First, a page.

Find out what's going on at Walton's and Meatgistics this week. We will have a loose schedule for soon to be released videos, what we are working on long-term and maybe a few quick tips and tricks that are on our mind!What Videos are being released soon?
Depending on what you see as soon we will have the almost complete first round of Meatgistics University Classes released. We have broken everything down into these categories; Meat Processing Equipment, Seasoning and Additives, Fresh Sausage, Cured Sausage, Jerky, Sausage Casings, Deli Meats, Smoked Meats, Cured Whole Muscle Meats, and Specialty Sausages. Each of these topics will have multiple entry-level classes covering topics like the type of casing to use, equipment needed and a basic processing class where appropriate.What Projects are we looking ahead at?
We are going to be doing two new Will it BBQ’s, hopefully, this week where we try BBQ’ing Squid and Octopus! The squid was a suggestion by Bob Zambutto through Walton’s Inc Facebook account! I had been wanting to do both of these for a while and when I went to our local Asian Grocery Store (Tai Binh for anyone local to Wichita, KS) and they had lots of options for both, they have almost anything and I got a few more weird ideas while I was there! Anyway, I picked up some baby octopus and a full size one, some small squid and two large ones as well. I am excited and nervous to see how this goes if nothing else it should be fun to watch!What’s on our Mind?
Did you know that you shouldn’t vacuum pack Mushrooms or Garlic? I was reading a Vacmaster VP120 instruction manual the other day and I saw an interesting note that said not to vacuum pack Garlic or Mushrooms! I had no idea that you shouldn’t do this so I thought I would share that with meatgistics readers to let you know not to do it as well. Apparently, they both are prone to bacteria that will continue to grow in oxygen-free environments. I was hoping it was something more impressive than that but it is good information to have.New Products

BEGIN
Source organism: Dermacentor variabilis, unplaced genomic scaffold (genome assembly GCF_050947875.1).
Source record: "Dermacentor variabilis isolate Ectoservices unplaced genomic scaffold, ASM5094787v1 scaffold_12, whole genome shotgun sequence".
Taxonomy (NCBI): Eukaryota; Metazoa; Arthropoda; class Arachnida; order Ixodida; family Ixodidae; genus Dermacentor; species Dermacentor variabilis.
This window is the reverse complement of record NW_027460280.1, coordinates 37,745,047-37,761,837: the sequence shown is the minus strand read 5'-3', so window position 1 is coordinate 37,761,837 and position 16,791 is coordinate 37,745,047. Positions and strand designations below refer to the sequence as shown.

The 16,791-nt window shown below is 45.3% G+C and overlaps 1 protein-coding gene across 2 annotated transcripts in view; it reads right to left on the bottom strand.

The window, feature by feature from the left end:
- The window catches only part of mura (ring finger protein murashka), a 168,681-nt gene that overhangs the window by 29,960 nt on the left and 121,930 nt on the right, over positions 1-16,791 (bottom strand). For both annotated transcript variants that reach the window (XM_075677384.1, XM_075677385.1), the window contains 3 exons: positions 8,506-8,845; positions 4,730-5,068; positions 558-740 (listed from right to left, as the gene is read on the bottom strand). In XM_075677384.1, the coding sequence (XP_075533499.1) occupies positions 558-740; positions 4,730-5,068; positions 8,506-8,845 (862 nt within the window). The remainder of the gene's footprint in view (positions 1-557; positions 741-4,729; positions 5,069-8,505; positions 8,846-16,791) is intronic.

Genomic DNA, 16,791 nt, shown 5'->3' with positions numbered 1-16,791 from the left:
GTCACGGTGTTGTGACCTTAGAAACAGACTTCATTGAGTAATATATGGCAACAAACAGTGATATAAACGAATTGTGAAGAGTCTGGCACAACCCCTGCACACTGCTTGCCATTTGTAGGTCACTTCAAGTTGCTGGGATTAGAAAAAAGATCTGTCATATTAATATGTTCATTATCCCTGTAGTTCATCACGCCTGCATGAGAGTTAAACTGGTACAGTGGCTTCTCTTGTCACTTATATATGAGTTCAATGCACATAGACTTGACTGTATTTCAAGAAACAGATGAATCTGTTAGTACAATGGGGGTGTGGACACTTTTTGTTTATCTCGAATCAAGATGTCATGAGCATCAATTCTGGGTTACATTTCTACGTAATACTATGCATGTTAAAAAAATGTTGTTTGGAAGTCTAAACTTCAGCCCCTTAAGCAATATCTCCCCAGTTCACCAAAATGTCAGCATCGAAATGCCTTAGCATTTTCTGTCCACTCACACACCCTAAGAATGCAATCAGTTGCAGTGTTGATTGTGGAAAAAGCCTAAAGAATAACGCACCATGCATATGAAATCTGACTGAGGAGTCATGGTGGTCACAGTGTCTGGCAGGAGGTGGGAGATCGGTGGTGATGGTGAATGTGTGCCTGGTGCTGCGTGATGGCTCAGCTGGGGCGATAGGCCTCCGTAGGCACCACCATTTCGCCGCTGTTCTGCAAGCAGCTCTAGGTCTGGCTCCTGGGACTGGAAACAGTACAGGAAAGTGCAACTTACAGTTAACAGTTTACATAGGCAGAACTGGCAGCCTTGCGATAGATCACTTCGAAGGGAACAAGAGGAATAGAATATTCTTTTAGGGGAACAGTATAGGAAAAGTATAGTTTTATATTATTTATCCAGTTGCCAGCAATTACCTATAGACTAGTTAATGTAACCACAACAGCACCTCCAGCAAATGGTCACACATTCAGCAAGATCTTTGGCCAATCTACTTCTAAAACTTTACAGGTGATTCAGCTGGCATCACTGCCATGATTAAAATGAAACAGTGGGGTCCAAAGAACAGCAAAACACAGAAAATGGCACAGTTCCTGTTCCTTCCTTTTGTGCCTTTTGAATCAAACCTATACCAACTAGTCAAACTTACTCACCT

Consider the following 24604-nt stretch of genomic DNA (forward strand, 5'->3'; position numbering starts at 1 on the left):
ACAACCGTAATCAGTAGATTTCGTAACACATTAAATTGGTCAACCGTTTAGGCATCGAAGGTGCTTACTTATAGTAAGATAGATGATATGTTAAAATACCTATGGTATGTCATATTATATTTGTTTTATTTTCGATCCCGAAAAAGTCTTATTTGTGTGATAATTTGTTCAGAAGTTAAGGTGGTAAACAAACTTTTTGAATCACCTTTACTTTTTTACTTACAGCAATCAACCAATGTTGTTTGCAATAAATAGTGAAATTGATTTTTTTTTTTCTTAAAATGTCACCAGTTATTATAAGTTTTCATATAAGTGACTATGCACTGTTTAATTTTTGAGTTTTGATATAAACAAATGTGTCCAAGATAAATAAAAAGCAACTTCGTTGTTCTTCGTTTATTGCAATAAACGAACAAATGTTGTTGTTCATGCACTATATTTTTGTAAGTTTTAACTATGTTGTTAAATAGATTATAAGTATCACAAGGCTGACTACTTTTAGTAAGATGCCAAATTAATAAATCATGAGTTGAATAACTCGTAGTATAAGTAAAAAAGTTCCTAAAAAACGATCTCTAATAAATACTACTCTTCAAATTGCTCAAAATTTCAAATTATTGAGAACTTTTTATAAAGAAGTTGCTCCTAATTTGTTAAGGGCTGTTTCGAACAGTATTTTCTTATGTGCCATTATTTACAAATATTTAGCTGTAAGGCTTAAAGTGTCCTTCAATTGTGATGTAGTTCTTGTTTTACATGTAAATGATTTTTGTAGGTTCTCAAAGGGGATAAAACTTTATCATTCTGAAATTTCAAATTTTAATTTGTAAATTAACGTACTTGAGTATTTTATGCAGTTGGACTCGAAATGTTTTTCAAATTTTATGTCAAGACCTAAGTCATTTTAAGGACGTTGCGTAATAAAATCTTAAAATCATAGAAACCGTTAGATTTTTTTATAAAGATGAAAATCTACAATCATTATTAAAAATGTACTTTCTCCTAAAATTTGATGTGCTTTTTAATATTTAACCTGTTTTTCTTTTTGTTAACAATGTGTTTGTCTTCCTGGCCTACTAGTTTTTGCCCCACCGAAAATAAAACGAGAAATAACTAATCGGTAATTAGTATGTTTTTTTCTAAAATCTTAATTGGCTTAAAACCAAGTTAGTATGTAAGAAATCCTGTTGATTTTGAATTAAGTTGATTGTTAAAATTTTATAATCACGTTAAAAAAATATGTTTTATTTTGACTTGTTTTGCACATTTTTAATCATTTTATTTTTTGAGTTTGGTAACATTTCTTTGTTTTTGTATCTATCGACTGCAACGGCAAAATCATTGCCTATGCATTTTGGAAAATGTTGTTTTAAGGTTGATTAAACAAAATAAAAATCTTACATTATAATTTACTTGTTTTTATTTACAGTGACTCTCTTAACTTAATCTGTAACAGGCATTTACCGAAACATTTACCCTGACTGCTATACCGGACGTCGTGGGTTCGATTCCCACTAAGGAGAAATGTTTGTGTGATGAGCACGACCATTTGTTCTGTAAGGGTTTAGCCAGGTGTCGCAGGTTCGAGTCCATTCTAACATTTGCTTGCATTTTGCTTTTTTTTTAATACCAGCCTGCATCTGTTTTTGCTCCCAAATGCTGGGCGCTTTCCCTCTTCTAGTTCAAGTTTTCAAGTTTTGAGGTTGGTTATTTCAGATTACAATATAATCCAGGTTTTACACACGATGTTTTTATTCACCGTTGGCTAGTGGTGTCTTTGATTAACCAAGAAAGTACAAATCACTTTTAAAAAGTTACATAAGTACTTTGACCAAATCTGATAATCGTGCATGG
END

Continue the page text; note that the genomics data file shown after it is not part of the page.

22" X 24" Collagen Sheets This are typically used for larger whole muscle cuts of meat, like when you are making prosciutto, capocollo, or other dried hams. This is an item that we have had lots of requests for over the years so we were happy to finally find a reliable and reputable source for it.
Thanks for the response!
I think a video on processed celery would be incredible. The only place I have been able to find celery powder as a cure was from “The Sausage Maker”, they have a Facebook page. It was expensive, designed only for sausages, and wasn’t packaged well.
As for the tackiness, good idea with the cornstarch! There are a bunch of big brands with zero additives that were able to achieve the soft texture with no tackiness, so I’m thinking it has to be in the processing. I read an article where someone at KRAVE mentioned a couple details about how they process their jerky. He said they first inject the meat, then cook the whole pieces, then slice, then marinate, then dry. I have messed around with the idea behind this process a lot. Injecting with brine, sous-viding at a variety of temperatures and times, slicing, marinating, and drying. Decent results, but to be honest the high sugar method you introduced to me has seemed to have better results.
Anyway, I will keep trying to figure this out and will definitely keep you guys posted if I make any headway. In the meantime, if there is anything else you think might be worth testing, please let me know! It would be great to try and perfect this process together.
@bob-s-meatgistics I moved one of my first pork butts into the oven and my whole house smelled like smoke. My wife did not stop complaining for a week until the smell was gone from both the house and the oven. I finish all my cooks outside. If you wrap it to speed up the cook you may want to unwrap it for the last hour to put the bark back on it.
@jonathon I am definitely going to purchase and follow the steps you’ve post, thank you sir! Additionally, if anyone has recipes, please share. I’ll try them all and post what my family thought of each. Thank you all, this is a very cool and educational blog, glad I found it wish it was years ago! Thanks again.